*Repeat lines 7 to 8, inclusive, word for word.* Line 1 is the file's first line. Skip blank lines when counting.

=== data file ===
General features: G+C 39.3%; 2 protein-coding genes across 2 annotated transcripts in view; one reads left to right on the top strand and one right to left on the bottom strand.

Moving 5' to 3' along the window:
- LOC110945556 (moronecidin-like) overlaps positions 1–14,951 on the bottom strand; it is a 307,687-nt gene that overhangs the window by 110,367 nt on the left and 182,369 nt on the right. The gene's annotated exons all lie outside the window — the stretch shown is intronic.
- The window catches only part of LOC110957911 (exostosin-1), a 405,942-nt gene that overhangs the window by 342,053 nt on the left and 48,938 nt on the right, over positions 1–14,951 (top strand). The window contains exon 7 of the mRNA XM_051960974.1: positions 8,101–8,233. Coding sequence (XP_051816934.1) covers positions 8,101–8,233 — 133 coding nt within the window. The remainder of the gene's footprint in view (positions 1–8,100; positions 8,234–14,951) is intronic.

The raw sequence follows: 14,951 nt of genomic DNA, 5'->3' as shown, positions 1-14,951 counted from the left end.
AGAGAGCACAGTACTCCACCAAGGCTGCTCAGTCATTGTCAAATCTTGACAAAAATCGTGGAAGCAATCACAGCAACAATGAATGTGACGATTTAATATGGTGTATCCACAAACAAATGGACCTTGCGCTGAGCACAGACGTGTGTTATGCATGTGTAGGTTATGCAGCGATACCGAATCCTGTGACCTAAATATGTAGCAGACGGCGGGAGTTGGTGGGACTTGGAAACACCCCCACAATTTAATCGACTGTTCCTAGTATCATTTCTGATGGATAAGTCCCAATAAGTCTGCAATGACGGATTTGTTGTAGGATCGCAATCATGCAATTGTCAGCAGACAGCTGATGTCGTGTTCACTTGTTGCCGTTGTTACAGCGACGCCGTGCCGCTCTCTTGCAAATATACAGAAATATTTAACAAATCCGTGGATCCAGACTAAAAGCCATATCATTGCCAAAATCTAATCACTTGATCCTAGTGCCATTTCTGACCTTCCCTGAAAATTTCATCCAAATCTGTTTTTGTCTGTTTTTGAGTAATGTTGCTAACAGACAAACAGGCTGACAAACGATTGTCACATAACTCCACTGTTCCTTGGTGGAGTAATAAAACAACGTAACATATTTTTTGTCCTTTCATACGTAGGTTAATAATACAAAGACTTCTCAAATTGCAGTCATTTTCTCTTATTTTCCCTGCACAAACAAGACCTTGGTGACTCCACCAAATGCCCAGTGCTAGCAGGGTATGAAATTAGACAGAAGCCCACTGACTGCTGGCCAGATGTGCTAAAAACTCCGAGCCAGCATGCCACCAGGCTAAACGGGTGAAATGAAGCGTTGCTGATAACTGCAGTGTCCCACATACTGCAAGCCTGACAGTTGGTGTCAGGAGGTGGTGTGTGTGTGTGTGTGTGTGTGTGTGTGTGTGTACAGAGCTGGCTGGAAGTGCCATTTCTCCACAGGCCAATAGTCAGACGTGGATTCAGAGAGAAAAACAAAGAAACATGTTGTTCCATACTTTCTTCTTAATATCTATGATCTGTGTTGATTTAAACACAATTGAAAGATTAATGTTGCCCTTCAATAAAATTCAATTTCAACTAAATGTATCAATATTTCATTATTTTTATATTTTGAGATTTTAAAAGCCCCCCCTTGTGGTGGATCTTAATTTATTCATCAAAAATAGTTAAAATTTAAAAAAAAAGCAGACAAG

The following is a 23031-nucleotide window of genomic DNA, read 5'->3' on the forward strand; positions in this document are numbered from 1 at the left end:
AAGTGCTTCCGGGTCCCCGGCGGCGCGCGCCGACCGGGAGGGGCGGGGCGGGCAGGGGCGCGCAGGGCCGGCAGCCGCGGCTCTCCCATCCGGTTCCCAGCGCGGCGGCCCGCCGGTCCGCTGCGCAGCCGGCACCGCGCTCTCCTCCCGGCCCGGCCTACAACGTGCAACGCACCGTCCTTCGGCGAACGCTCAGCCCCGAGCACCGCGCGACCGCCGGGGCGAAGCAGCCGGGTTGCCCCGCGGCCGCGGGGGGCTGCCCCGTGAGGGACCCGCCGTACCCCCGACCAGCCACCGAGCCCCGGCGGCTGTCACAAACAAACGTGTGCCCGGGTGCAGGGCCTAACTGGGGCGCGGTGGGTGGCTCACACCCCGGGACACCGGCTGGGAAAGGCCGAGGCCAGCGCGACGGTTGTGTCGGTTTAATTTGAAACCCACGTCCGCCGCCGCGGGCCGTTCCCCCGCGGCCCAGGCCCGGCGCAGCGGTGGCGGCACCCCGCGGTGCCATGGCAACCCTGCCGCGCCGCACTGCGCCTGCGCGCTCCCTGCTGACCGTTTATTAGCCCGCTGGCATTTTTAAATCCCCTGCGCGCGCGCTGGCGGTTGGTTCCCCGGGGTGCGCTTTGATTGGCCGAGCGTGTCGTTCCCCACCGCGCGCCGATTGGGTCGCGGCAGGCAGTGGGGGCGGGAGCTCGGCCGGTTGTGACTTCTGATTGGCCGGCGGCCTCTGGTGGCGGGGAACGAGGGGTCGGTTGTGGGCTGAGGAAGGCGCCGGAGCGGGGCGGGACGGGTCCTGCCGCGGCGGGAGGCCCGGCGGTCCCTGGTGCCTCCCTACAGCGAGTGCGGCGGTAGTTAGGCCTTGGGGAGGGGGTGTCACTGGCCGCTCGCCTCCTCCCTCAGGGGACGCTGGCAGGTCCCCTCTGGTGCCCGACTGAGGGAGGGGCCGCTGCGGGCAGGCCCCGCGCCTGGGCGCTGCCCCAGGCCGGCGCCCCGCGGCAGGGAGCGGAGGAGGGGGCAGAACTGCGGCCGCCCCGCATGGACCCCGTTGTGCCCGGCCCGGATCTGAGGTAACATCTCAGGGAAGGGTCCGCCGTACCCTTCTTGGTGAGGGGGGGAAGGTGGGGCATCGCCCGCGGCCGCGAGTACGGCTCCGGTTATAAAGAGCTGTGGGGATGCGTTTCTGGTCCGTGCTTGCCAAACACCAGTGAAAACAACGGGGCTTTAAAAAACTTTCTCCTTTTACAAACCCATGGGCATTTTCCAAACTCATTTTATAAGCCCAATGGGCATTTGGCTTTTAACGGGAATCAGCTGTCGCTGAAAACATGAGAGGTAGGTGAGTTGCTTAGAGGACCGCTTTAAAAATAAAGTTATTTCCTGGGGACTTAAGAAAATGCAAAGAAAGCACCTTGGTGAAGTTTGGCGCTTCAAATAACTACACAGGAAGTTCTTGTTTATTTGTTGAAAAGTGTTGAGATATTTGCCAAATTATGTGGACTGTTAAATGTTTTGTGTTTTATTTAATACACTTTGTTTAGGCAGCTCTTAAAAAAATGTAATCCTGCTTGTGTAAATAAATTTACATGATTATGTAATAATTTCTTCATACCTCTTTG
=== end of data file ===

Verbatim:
The following is a 23031-nucleotide window of genomic DNA, read 5'->3' on the forward strand; positions in this document are numbered from 1 at the left end:
AAGTGCTTCCGGGTCCCCGGCGGCGCGCGCCGACCGGGAGGGGCGGGGCGGGCAGGGGCGCGCAGGGCCGGCAGCCGCGGCTCTCCCATCCGGTTCCCAGCGCGGCGGCCCGCCGGTCCGCTGCGCAGCCGGCACCGCGCTCTCCTCCCGGCCCGGCCTACAACGTGCAACGCACCGTCCTTCGGCGAACGCTCAGCCCCGAGCACCGCGCGACCGCCGGGGCGAAGCAGCCGGGTTGCCCCGCGGCCGCGGGGGGCTGCCCCGTGAGGGACCCGCCGTACCCCCGACCAGCCACCGAGCCCCGGCGGCTGTCACAAACAAACGTGTGCCCGGGTGCAGGGCCTAACTGGGGCGCGGTGGGTGGCTCACACCCCGGGACACCGGCTGGGAAAGGCCGAGGCCAGCGCGACGGTTGTGTCGGTTTAATTTGAAACCCACGTCCGCCGCCGCGGGCCGTTCCCCCGCGGCCCAGGCCCGGCGCAGCGGTGGCGGCACCCCGCGGTGCCATGGCAACCCTGCCGCGCCGCACTGCGCCTGCGCGCTCCCTGCTGACCGTTTATTAGCCCGCTGGCATTTTTAAATCCCCTGCGCGCGCGCTGGCGGTTGGTTCCCCGGGGTGCGCTTTGATTGGCCGAGCGTGTCGTTCCCCACCGCGCGCCGATTGGGTCGCGGCAGGCAGTGGGGGCGGGAGCTCGGCCGGTTGTGACTTCTGATTGGCCGGCGGCCTCTGGTGGCGGGGAACGAGGGGTCGGTTGTGGGCTGAGGAAGGCGCCGGAGCGGGGCGGGACGGGTCCTGCCGCGGCGGGAGGCCCGGCGGTCCCTGGTGCCTCCCTACAGCGAGTGCGGCGGTAGTTAGGCCTTGGGGAGGGGGTGTCACTGGCCGCTCGCCTCCTCCCTCAGGGGACGCTGGCAGGTCCCCTCTGGTGCCCGACTGAGGGAGGGGCCGCTGCGGGCAGGCCCCGCGCCTGGGCGCTGCCCCAGGCCGGCGCCCCGCGGCAGGGAGCGGAGGAGGGGGCAGAACTGCGGCCGCCCCGCATGGACCCCGTTGTGCCCGGCCCGGATCTGAGGTAACATCTCAGGGAAGGGTCCGCCGTACCCTTCTTGGTGAGGGGGGGAAGGTGGGGCATCGCCCGCGGCCGCGAGTACGGCTCCGGTTATAAAGAGCTGTGGGGATGCGTTTCTGGTCCGTGCTTGCCAAACACCAGTGAAAACAACGGGGCTTTAAAAAACTTTCTCCTTTTACAAACCCATGGGCATTTTCCAAACTCATTTTATAAGCCCAATGGGCATTTGGCTTTTAACGGGAATCAGCTGTCGCTGAAAACATGAGAGGTAGGTGAGTTGCTTAGAGGACCGCTTTAAAAATAAAGTTATTTCCTGGGGACTTAAGAAAATGCAAAGAAAGCACCTTGGTGAAGTTTGGCGCTTCAAATAACTACACAGGAAGTTCTTGTTTATTTGTTGAAAAGTGTTGAGATATTTGCCAAATTATGTGGACTGTTAAATGTTTTGTGTTTTATTTAATACACTTTGTTTAGGCAGCTCTTAAAAAAATGTAATCCTGCTTGTGTAAATAAATTTACATGATTATGTAATAATTTCTTCATACCTCTTTG